Balancing Time And Energy

Setting your own rhythms is a key

One of the articles in It's About Time! (IC#37)
Originally published in Winter 1994 on page 32
Copyright (c)1994, 1996 by Context Institute

In a sense, I started my food business in order to deal with the issue of time in my life. Fiction writing is my vocation, my passion, but to date I haven’t made a semblance of a living from it. I realized early on that I would have to separate my means of earning a living from the work that meant most to me. In order for my time and energy to not be exhausted by meaningless labor, I saw that I would have to either find or create a situation in which I could, as much as possible, define the terms of my employment.

In retrospect it seems that I saw very little of this clearly or consciously at the time I was laying the foundations of my business. I found myself in a situation – working at a natural foods store – in which I could produce several items that people wanted. I needed the extra money, and it agreed with me to set my own hours and play music loudly while I worked.

Soon I began wondering what it would entail to do this kind of enterprise on a larger scale. I started investigating, applying for licenses, and marketing. At that time I was expending more time and energy on my work than I had when I held conventional jobs. Small businesses rarely generate enough income initially to pay their proprietors, so I also needed a wage. When the business first began making enough money to pay me, I could quit working for others, but I still put in close to 50 hours a week.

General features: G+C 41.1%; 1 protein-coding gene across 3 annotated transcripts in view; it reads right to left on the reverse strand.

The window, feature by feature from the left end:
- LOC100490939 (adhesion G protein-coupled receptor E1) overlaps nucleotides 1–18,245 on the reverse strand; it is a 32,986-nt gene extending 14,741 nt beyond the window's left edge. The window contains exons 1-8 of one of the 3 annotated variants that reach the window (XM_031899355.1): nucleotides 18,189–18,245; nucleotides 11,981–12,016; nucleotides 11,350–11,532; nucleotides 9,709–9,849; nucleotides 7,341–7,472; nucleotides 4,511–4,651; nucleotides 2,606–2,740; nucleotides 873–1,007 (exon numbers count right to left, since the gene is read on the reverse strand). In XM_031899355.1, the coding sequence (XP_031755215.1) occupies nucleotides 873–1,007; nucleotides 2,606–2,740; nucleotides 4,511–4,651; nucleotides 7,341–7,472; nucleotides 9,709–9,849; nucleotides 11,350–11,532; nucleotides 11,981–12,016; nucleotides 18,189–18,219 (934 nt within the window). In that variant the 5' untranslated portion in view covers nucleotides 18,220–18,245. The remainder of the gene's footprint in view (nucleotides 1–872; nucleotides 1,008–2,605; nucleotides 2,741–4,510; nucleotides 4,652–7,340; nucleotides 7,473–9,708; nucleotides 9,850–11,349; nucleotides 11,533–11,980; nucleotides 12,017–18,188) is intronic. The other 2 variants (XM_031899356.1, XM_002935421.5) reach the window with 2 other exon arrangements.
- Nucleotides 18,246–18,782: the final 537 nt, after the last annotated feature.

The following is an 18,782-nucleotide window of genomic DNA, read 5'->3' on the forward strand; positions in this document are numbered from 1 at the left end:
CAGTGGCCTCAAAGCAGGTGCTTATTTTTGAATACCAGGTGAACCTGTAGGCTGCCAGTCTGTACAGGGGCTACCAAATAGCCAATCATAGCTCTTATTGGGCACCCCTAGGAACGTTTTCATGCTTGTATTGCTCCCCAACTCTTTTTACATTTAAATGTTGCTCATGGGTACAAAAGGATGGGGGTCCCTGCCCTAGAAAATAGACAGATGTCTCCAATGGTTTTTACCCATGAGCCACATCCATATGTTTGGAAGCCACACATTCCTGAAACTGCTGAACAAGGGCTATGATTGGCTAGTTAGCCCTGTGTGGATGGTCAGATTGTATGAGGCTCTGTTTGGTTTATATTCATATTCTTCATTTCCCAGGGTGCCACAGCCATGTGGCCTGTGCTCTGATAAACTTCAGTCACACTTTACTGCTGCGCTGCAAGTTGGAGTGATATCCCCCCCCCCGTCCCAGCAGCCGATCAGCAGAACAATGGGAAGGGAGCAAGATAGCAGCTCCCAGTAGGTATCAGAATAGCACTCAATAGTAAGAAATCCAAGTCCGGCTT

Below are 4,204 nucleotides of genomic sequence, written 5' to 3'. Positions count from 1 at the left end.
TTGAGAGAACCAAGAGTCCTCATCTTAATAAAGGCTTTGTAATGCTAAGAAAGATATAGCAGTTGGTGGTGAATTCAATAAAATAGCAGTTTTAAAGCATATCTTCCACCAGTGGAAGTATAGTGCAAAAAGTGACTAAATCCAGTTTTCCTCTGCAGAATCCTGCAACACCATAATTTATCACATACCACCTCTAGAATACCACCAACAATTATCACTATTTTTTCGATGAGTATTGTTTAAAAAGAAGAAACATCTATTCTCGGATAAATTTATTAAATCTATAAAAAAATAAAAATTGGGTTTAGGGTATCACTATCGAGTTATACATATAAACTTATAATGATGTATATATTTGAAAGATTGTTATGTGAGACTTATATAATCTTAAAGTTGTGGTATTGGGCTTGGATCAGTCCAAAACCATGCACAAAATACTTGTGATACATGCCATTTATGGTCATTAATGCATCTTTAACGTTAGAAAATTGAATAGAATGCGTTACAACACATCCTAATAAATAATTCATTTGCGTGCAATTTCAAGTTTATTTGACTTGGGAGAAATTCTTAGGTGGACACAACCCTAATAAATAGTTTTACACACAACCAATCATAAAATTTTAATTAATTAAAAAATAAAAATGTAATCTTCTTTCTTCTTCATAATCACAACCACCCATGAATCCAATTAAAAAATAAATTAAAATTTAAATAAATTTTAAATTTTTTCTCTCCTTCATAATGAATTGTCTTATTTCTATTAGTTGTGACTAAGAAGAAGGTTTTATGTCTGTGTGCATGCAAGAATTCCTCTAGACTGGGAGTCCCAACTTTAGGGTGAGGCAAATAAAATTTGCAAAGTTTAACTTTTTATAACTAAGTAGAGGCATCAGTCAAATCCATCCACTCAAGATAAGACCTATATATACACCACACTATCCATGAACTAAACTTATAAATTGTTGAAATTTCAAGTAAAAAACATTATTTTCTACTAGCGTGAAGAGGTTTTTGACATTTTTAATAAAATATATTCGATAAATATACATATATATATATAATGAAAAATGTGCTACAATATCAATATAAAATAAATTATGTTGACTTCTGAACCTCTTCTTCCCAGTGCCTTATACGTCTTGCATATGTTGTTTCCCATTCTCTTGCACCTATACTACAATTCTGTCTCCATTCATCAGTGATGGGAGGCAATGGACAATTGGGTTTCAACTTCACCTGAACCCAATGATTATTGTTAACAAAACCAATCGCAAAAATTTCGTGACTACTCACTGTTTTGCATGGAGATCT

Perhaps 50 hours is a conservative estimate. I thought about my business day and night, numbers ran through my head even when I stopped paying attention to them. The flip side of this situation was that I also learned to work on my writing during kitchen time, because repetitive tasks left my brain free for other activities.

After nearly seven years, I now give the business about 25 hours a week, divided among kitchen production, shopping for supplies, bookkeeping and paperwork, and occasional deliveries. There is virtually nothing in my life for which I need to be on time (except buses). I start when I’m ready and finish when I’m done.

On an errand day, I like to write for a few hours in the morning, reach a stopping point, then go shopping before I return and write some more. If I had to show up at the commissary at noon, for example, I might finish what I was writing at 11 but be reluctant to start something new even though I had time, not wanting to hit my stride, then interrupt it. I’d probably waste the remaining 45 minutes.

I have learned to think of time and energy as inseparable considerations. Some days, particularly when I am writing, I can accomplish as much in an hour as I would in an afternoon under less favorable psychic circumstances. I believe the difference lies not in how thinly I divide my overall time, but in how I feel about my work.

Devra Gartenstein writes fiction and operates her natural lunch food business in Seattle.

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